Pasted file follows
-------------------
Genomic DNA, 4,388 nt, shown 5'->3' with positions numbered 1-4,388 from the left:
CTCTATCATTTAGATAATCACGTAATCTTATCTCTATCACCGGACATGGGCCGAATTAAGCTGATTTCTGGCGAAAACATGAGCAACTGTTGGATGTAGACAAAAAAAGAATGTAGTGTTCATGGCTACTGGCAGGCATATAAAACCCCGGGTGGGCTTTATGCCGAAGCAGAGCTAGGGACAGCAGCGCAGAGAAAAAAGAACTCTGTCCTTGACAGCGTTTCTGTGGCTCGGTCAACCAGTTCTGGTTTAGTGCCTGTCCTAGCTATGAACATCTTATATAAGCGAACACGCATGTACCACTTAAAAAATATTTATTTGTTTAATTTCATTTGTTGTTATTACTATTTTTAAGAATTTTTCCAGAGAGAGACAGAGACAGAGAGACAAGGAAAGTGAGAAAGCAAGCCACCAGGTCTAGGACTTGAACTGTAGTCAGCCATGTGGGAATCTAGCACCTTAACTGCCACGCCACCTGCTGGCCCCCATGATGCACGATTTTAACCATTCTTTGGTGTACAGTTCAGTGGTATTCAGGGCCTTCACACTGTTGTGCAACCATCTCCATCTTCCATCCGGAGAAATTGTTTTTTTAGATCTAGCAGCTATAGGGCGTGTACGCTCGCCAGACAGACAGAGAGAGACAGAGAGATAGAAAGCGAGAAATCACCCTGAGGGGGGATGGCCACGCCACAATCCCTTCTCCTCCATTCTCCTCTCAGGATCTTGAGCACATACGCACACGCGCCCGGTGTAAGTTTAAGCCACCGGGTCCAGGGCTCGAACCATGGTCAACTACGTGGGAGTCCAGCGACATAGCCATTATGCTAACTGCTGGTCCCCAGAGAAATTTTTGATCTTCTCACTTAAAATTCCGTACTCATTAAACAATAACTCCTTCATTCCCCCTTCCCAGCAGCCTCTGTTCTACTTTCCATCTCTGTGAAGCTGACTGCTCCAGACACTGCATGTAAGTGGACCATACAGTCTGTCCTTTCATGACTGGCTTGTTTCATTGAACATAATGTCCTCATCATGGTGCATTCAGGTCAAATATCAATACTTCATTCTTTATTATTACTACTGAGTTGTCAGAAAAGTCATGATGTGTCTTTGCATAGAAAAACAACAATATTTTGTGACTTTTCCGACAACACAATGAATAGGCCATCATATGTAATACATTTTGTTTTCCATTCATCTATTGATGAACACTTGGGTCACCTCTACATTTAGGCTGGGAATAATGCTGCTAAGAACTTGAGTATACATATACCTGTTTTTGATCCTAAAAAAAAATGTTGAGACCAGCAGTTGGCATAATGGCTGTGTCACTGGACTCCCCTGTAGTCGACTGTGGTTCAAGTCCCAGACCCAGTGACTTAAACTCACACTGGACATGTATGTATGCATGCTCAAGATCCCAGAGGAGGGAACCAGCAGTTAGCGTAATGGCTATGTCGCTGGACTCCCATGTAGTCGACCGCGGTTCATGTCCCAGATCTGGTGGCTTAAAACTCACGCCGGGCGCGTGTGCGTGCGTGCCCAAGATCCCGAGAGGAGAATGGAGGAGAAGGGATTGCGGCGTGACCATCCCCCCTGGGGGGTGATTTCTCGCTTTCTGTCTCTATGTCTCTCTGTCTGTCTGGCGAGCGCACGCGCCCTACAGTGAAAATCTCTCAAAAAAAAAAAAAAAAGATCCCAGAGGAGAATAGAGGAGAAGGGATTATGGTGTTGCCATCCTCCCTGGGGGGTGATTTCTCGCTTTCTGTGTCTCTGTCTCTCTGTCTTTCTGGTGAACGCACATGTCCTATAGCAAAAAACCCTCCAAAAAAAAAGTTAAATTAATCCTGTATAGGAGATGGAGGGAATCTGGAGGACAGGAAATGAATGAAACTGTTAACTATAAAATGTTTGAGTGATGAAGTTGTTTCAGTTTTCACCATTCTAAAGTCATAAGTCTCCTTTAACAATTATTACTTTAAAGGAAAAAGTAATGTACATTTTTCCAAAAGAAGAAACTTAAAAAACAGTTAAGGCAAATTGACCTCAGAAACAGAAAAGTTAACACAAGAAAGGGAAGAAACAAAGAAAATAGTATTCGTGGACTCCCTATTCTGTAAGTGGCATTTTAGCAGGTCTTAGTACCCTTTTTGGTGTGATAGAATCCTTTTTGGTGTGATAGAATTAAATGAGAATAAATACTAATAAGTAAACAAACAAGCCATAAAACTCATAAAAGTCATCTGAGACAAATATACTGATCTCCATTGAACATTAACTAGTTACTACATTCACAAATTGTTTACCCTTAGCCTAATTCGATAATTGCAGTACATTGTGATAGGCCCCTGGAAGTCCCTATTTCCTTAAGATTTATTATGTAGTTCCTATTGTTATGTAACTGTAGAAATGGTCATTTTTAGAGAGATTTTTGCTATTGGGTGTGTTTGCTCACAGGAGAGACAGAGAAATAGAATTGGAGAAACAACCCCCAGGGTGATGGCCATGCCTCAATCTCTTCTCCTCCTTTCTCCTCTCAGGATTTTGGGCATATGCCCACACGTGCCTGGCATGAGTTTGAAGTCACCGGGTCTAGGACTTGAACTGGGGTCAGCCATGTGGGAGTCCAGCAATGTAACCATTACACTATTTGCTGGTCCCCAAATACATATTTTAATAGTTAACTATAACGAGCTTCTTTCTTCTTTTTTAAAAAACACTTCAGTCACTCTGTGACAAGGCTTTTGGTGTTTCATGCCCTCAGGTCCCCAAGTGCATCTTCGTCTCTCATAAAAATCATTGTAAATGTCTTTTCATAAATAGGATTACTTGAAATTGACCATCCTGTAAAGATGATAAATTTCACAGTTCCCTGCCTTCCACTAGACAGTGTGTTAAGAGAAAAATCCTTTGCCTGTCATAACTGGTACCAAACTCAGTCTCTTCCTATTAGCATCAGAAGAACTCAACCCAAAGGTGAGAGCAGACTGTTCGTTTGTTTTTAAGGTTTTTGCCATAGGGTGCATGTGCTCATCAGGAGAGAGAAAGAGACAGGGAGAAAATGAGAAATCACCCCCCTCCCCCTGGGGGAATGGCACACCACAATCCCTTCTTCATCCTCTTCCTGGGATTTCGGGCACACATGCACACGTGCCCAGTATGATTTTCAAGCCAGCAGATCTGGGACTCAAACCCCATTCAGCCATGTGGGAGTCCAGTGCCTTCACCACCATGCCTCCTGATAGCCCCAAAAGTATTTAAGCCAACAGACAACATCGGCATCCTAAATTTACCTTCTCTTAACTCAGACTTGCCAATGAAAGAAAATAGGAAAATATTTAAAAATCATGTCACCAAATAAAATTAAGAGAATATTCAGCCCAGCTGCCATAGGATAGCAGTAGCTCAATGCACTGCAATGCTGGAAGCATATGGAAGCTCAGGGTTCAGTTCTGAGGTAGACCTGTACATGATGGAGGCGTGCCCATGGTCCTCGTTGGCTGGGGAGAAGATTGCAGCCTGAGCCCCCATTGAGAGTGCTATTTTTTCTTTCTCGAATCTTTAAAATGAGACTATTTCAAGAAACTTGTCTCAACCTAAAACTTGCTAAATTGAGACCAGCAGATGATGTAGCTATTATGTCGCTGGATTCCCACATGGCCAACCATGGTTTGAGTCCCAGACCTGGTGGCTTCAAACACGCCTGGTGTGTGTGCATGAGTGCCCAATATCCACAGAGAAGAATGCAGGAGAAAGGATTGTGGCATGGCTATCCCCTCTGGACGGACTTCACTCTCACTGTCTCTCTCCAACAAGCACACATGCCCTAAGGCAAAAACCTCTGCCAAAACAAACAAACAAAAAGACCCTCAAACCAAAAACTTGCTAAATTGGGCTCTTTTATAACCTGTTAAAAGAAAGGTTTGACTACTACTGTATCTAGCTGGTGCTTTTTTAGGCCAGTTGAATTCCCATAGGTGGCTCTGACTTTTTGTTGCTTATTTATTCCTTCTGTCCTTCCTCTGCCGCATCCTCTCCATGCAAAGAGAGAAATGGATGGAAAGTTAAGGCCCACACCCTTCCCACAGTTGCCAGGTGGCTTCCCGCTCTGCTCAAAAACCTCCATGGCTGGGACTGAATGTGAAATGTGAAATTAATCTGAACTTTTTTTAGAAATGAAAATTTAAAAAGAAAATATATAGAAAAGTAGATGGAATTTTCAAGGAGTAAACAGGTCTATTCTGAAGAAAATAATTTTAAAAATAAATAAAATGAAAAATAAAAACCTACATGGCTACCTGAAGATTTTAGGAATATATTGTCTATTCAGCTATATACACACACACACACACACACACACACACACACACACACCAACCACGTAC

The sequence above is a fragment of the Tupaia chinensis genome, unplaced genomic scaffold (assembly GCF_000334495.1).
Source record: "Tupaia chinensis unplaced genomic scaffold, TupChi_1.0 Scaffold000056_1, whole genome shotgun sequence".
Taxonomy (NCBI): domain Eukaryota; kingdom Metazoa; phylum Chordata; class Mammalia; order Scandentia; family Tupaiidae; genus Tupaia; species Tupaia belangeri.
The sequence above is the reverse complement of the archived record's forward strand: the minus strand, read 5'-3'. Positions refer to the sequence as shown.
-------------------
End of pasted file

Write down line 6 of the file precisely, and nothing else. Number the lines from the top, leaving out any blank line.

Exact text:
The sequence above is the reverse complement of the archived record's forward strand: the minus strand, read 5'-3'. Positions refer to the sequence as shown.